Fair is unfair – Are my Nike 4% runners a sporting advantage?

Ian O’Riordan: Vaporflys are now at the front of almost every competitive distance race

 Kenya’s Eliud Kipchoge celebrates as he wins the Berlin Marathon and breaks the world record in September 2018 while wearing Nike’s Zoom Vaporfly 4%. Photograph:  Fabrizio Bensch/Reuters

Kenya’s Eliud Kipchoge celebrates as he wins the Berlin Marathon and breaks the world record in September 2018 while wearing Nike’s Zoom Vaporfly 4%. Photograph: Fabrizio Bensch/Reuters

 

  Today is the first day of my competitive running comeback. It’s all building towards a proper assault at a personal record time in the Dublin Marathon in October, and I know Eliud Kipchoge is losing a lot of sleep over that. 

Naturally, this means leaving no stone left unturned – and no expense spared. There are no shortcuts when it comes to marathon running, only faster shoes, which is why Nike have just sold me a pair of Zoom Vaporfly 4% for the no-discount price of €250. The neon crimson upper with ice blue swoosh certainly looks flashy and if they do exactly what it says on the box my Saturday morning Marlay parkrun will come in about 4% faster than last week. 

In fact all the evidence so far suggests the Zoom Vaporfly 4% is helping a lot of people to run faster, and not just Kipchoge, who wore the latest model when running a world marathon record of 2:01:39 in Berlin last September. A month later, fellow Kenyan Abraham Kiptum ran a world half-marathon record of 58:23 in Valencia, also wearing a pair of Zoom Vaporfly 4%. 

Debate

It’s fast become a debate in athletics circles, and even if nothing to do with gender, biology, race or indeed human rights, begs the now familiar question: what happens if the fair is unfair? And who ultimately gets to decide?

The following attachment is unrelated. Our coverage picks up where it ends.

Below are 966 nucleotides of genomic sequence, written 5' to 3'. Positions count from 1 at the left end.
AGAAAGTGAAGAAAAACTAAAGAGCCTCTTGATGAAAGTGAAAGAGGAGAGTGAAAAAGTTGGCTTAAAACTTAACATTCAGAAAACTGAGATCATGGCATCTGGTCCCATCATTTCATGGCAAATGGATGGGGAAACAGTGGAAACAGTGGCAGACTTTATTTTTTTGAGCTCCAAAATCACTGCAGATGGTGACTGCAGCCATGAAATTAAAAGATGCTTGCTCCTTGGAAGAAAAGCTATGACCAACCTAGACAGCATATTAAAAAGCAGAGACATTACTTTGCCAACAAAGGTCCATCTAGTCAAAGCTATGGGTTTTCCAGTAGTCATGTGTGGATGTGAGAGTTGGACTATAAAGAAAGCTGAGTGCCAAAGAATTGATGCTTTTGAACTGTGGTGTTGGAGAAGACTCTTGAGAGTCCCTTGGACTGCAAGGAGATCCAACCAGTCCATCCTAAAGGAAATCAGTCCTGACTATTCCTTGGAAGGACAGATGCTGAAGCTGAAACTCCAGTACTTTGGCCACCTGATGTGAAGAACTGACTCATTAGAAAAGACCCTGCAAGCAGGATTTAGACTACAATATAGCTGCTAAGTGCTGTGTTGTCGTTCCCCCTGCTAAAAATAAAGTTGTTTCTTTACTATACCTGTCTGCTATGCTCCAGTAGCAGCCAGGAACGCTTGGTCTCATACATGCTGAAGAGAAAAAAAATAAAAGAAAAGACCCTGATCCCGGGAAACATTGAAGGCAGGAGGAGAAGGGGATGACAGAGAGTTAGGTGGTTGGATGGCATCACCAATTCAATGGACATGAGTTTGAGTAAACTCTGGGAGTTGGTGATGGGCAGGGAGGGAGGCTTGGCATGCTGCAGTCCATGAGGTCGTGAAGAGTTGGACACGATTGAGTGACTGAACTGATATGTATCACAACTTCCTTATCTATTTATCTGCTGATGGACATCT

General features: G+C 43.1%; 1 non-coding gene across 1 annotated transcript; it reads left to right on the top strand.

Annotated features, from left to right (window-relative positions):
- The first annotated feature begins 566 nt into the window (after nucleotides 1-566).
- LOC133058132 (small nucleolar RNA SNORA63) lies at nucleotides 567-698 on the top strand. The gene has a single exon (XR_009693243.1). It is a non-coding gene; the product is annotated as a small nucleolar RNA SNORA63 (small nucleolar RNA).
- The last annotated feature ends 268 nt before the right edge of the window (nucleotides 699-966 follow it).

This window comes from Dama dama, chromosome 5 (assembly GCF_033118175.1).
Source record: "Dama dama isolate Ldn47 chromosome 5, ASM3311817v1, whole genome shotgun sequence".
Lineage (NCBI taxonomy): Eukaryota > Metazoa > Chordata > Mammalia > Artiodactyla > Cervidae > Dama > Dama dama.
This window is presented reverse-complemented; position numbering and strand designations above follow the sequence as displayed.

It’s now two years since Nike introduced their Vaporflys ahead of the Breaking-2 project in Monza in 2017, flaunting every possible legal aid to help Kipchoge run a first sub two-hour marathon – the final frontier of long distance running. In the end Kipchoge clocked 2:00:25, and for all the debate around the fairness of that run (the pace-making was a little sketchy) his feet seemed to be talking the loudest.

Which is why, clever marketing aside, the Zoom Vaporfly 4% can now be found at the front of almost every competitive distance race – even the strictly non-competitive parkrun. The New York Times has also run a number of lengthy features on the Nike shoe in recent months, all pointing at the apparent advantages over rival brands or more traditional models. Last summer, they looked at race data and shoe records of about 500,000 marathon and half-marathon runners on the Strava fitness app, and found the Vaporflys to be producing between 3 per cent to 4 per cent faster times. 

Two more specific studies published in December, neither funded by Nike, also found the Vaporflys to be more efficient compared to both a spiked running shoe and a rival brand, by lessoning the amount of energy burned with each stride. Equal among men and women, by the way. Just how much this improved efficiency equates to faster times is still open to some debate, only by all accounts the 4 per cent is roughly credible – the secret not in that flashy upper, but the thick foam of the midsole, on a curved carbon-fibre plate, creating not so much a spring as a levering effect.